Step 5: Sew your 3 binding strips together, end to end, so you end up with on long strip. Press the seams open to reduce the bulk. Fold binding in half, wrong sides together, and press. Cut a 4 inch piece of binding for your loop, and cut a 6.5 inch piece of binding for the top of your square panel.

    Take the 6.5 inch strip and sew it to the top edge of the main panel with a 1/4″ seam allowance. Once sewn, fold it around to the back and stitch in place. I like to machine bind mine, but if you prefer you can hand stitch it down.

    This is what your main piece will look like when you’re finished. Set it aside. 

    Step 6: With your mini charms facing up, baste your 2 panels together with a 1/8″ seam allowance. That will prevent shifting when you sew your binding on. Sew slowly because you’ll be sewing through several layers of fabric.

    Take the 4.5″ piece and fold the ends to the center and press, creating a double fold binding. Sew along the open long edge to close it together. 

    Pin and baste the loop you just created to the back of the 6.5″ x 8.5″ quilted panel. 

    Step 7: Take the remainder of your binding and stitch it to your potholder with 1/4″ seam allowance. Again, sew slowly because you will be sewing through several layers of fabric. A walking foot might be beneficial for this step. 

    When you get to the loop, make sure it is laying flat on the back of the pot holder. 

    Step 8:  When you get back around to your starting point, make sure you have enough binding so that the 2 edges overlap about 3/4″. (I had already trimmed out the remainder of my binding at this point.)

    Fold over the raw edge of one strip, and then tuck the other one inside. That way when you sew it together there are no raw edges showing. Fold the edges flat and continue sewing your seam, making sure to back-stitch where you started.

    Step 9:  Once it is stitched down, fold binding to the back and pin or clip in place. If you pin, try not to sew over your pins because it could break your needle and mess up your machine. I learned that the hard way when I first learned how to sew.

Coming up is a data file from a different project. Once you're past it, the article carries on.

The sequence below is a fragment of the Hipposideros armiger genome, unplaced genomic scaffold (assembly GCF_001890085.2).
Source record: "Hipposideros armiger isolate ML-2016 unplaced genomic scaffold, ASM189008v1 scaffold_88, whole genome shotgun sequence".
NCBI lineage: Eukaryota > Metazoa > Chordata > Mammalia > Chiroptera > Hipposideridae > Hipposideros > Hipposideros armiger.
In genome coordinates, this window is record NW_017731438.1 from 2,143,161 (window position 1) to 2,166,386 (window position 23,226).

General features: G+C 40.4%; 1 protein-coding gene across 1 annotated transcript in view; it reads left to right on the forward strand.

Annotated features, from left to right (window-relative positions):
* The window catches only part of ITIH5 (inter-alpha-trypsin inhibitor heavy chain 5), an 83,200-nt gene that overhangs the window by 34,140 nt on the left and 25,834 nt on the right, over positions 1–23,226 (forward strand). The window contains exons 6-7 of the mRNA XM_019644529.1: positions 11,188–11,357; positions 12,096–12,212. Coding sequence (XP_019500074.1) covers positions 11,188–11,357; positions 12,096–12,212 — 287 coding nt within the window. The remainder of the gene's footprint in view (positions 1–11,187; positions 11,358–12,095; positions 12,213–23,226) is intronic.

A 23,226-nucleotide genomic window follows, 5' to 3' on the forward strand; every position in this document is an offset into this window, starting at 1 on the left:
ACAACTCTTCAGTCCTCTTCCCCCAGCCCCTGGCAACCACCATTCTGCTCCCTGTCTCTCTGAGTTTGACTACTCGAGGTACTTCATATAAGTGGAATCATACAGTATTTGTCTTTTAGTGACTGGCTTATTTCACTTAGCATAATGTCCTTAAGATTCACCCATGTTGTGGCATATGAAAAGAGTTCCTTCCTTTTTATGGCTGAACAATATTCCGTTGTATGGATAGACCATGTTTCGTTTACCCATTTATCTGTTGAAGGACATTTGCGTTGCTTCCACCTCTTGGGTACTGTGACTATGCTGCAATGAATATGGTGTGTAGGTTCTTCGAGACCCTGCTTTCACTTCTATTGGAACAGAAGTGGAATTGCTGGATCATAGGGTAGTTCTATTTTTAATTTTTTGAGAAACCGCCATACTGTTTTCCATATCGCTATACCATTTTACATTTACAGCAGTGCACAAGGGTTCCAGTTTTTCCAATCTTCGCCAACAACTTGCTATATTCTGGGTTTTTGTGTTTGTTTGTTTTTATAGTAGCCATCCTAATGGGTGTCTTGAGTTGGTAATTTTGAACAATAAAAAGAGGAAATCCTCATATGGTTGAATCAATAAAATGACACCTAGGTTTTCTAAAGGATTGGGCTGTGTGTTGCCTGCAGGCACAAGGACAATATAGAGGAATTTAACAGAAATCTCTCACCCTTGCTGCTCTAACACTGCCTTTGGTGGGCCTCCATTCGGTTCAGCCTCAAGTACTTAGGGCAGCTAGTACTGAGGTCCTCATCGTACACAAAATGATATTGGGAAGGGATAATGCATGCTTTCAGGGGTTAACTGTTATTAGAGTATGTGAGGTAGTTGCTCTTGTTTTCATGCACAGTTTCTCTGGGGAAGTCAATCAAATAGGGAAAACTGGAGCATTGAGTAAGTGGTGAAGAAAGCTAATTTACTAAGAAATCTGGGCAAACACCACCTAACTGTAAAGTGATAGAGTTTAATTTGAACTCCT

Again when you get to the loop, make sure it is laying flat.When you get back around to your starting point back-stitch to secure the stitches, and you’re done!

    When you’re finished you are left with 1 super adorable pot holder to spice up your kitchen!   
    There are enough mini charms in a pack to make 3 pot holders, but you’ll need more of your other materials. 
    I hope you enjoy making this pot holder as much as I did, and if you make it I’d love for you to share it to the Moda Bake Shop Flickr group. Thanks so much for stopping by!

    Hilary Smith

    Linked Octagons Quilt

    Hi everyone! My name is Anjeanette and I blog at  I am delighted to be sharing my first Moda Bake Shop project with you. I have been following Moda Bake Shop since its first recipe, and have been hooked on pre-cuts ever since. I designed a fun quilt with columns of linked Octagons. The background is a secondary pattern with the same linked octagons in columns. It is super easy to whip up with your favorite Layer Cake and some yardage. How lucky for me that I got to play with Fig Tree Quilts new Avalon line. This quilt would look awesome in a more bold line too.

    1 layer cake (Avalon by Fig Tree Quilts)
    3 yards Background/sashing ( Avalon Wicker Grey)

    3 5/8 yards Backing fabric (Avalon Nantucket)

    3/4 yards Binding (Avalon Candy Apple Red)

    Batting for finished size of 62″ X 62″

    * It is important to have a consistent 1/4″ seam allowance.
    1. From the Layer Cake select 25 squares and cut to 9.5″ X 9.5″ squares

    2. I took out all my blue blocks from the Avalon Layer Cake and cut into (20) 3.5″ X 3.5″ squares. I had to use the scraps to piece a few of these together. I just chose the fabric with the smallest scale so it wasn’t too noticeable.

    3. From the background fabric cut:
             (8) WOF strips @ 3.5″ for the outside border
    also cut

     (13) WOF strips @ 3.5″ subcut into:
             (16)    12.5″ X 3.5″ rectangles
             (140)  3.5″ X 3.5″ squares
              (4)     9.5″ X 3.5″ rectangles

    4. Take (100) of the background 3 1/2″ squares and press diagonally in half (a). Open them up and pin to the corner of your 9 1/2″ square (b).  With right sides together, sew directly on the pressed line.  Trim to 1/4″ (c) and press open (d).  Sew all four corners this way creating your snowball block.  
     5. Make 25 Snowball blocks.

    6. For the set in sashing, sew together in a strip: (1) background 3.5″ square, (1) blue 3.5″ square and (1) background 3.5″ square. Press your seams towards the blue.

    7. Pin the set in sashing piece to the snowball block and sew.

    8. Press the seam open. Make (20) of these blocks.

    9. Sew the 12.5″ X 3.5″ rectangle to your snowball + set in sashing block.  Make (16) of these blocks.
    10. For the bottom row blocks, sew (1) snowball block + (1) 9.5″ X 3.5″ rectangle together. Make (4) of these blocks.